SINGAPORE - Thanksgiving lethargy in the United States extended across the Pacific on Thursday (Nov 23) and left local equities in the doldrums.
The benchmark Straits Times Index (STI) dipped 6.85 points, or 0.2 per cent, to 3,423.17, after finishing Wednesday at its highest since May 2015.
More than 2.63 billion shares changed hands but worth only S$976.9 million, with losers outnumbering gainers 311 to 143.
Small bouts of optimism - on the back of the morning's strong growth figures and the afternoon's muted inflation data - failed to gee up investors.
The STI ticked up to 3,430.02 at 9am after third-quarter GDP growth clocked in at a three-year high of 5.2 per cent over the same period last year.
But the cheer quickly evaporated despite a passing spike when data came out at 1pm to show headline inflation holding steady at 0.4 per cent, in line with expectations.
Keppel Corp added six cents, or 0.8 per cent, to $7.59, before announcing that its Keppel Land unit is in line to buy a share of two sites in Bangkok's central business district.
Singapore Press Holdings put on one cent, or 0.37 per cent, to $2.71, ahead of announcing that it has raised its stake in MindChamps Holdings' pre-school arm to 26.84 per cent.
But these feel-good stories were the exception rather than the rule.
Positive news failed to give a lift to several other counters.
Singtel, lauded in a morning report from OCBC Investment Research as the bright spot in a muted telecom sector, stayed flat at $3.70.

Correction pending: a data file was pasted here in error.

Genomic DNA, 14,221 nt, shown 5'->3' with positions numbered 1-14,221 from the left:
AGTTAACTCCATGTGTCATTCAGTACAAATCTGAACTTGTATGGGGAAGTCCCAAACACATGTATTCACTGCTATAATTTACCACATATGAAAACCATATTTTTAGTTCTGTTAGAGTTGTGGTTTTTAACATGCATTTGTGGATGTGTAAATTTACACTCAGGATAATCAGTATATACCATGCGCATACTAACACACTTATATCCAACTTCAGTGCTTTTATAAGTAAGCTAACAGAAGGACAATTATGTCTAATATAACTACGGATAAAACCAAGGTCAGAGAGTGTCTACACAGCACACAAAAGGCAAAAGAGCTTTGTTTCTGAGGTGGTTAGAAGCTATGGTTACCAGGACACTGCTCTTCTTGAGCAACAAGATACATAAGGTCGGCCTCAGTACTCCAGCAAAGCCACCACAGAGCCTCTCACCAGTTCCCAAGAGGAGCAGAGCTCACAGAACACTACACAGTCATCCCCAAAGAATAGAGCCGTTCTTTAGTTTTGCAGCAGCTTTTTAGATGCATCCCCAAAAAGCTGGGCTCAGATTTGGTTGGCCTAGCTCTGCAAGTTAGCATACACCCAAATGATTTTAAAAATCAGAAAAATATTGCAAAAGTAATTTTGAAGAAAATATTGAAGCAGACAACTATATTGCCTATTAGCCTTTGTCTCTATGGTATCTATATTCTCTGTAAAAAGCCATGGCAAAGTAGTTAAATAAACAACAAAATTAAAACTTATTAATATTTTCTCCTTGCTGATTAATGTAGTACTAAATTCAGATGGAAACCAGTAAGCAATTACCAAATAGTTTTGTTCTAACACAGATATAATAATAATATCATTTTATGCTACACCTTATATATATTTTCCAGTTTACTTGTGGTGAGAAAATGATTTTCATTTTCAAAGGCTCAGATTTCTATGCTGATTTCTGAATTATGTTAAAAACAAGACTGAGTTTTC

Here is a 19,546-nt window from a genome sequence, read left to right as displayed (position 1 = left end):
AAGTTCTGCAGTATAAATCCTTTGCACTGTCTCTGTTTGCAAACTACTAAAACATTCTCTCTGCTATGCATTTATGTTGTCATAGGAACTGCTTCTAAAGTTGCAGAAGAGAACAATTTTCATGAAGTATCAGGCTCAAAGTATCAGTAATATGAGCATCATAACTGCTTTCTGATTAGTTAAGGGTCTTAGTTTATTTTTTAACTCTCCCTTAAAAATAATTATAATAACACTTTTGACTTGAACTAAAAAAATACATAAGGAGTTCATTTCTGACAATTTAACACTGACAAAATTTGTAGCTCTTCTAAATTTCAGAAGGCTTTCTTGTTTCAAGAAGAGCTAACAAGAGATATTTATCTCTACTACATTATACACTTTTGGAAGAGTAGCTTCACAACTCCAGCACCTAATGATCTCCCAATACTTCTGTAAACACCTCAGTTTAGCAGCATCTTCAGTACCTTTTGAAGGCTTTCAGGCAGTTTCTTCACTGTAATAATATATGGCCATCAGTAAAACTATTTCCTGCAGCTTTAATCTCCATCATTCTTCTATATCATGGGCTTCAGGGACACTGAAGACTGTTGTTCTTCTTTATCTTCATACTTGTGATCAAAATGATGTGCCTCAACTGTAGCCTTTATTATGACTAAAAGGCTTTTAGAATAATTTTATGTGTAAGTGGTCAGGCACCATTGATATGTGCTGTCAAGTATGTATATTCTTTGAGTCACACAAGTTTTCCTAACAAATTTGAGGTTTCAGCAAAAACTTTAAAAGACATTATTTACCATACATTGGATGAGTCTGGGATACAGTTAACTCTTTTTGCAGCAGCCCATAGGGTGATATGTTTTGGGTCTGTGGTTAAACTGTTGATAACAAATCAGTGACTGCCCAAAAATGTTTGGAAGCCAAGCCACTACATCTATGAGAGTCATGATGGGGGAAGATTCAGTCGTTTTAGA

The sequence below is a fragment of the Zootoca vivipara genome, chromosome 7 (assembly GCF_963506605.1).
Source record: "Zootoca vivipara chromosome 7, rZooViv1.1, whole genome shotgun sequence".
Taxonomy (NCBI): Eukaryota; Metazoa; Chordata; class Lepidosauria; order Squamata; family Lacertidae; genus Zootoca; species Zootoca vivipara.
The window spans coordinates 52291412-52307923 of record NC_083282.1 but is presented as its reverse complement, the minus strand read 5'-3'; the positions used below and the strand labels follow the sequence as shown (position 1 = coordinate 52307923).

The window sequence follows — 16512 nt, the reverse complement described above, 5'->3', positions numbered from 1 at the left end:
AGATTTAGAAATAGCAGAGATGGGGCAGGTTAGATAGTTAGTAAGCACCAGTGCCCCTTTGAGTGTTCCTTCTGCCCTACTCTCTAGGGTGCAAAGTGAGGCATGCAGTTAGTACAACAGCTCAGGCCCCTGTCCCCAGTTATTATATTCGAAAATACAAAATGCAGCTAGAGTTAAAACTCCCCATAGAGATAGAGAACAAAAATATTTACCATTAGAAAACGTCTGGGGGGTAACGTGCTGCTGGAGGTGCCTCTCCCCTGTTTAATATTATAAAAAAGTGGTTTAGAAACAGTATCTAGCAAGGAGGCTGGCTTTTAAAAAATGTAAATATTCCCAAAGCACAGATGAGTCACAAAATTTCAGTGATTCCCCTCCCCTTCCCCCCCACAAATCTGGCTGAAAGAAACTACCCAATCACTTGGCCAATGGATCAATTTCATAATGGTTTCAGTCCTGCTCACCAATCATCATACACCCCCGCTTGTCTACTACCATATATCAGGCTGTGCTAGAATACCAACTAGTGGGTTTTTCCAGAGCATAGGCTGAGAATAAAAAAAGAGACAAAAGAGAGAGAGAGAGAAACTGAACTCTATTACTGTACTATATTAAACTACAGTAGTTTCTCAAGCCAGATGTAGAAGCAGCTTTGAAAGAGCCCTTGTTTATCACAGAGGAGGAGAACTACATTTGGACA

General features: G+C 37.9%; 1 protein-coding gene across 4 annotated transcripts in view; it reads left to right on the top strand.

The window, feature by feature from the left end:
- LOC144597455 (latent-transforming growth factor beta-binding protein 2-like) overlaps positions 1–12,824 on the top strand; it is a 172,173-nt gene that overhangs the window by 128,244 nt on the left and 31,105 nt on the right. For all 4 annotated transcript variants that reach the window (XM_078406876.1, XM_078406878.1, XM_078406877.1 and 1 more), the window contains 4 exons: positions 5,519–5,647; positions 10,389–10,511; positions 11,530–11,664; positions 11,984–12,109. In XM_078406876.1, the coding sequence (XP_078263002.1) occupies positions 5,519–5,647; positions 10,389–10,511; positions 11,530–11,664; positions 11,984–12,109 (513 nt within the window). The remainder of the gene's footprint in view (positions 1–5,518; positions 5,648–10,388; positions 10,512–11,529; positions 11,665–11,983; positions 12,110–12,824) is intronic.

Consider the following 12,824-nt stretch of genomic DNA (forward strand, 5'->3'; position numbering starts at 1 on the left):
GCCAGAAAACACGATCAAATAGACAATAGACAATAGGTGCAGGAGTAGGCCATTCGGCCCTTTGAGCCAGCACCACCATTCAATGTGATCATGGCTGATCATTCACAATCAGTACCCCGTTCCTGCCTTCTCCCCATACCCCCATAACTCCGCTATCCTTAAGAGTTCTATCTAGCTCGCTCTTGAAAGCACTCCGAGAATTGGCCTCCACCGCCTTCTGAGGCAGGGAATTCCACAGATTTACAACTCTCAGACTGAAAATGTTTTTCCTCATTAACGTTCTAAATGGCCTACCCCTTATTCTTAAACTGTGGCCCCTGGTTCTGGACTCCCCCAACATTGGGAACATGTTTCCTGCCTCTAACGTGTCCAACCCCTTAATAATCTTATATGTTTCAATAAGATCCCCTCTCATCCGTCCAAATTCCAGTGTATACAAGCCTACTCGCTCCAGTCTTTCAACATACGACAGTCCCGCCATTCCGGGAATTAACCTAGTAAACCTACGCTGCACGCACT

Singapore Exchange also closed unchanged, at $7.50, in spite of taking home the "Exchange of the Year Asia" title for Asian commodities from Energy Risk magazine.
Developer Chip Eng Seng Corporation, which said on Wednesday that it had picked up two adjoining Perth properties in a 70:30 joint venture deal, shed 0.5 cents to $0.93.
Heavy equipment supplier Hoe Leong Corporation's afternoon update on debt restructuring also could not perk up the stock.
The group is turning to vessel and spare-part loans and the issuance of new ordinary shares to restructure the its $80 million or so in debt.
The stock lost 0.6 cents, or 12.5 per cent, to 4.2 cents.
A lacklustre day, but the index "is just taking a breather", Maybank Kim Eng Securities sales trader Wong Kok Hoong told Reuters.
Elsewhere, Thanksgiving inertia has hit the United States with major indices flattish.
The Dow dipped by 0.27 per cent and the S&P by 0.08 per cent overnight with the Nasdaq an outlier, rising 0.07 per cent.
Chinese stocks took a dive amid fears that the government will rein in a recent rally, even as bond sell-offs spook the market.
Shanghai dropped 2.29 per cent, Shenzhen by 2.92 per cent and Hong Kong by 0.99 per cent.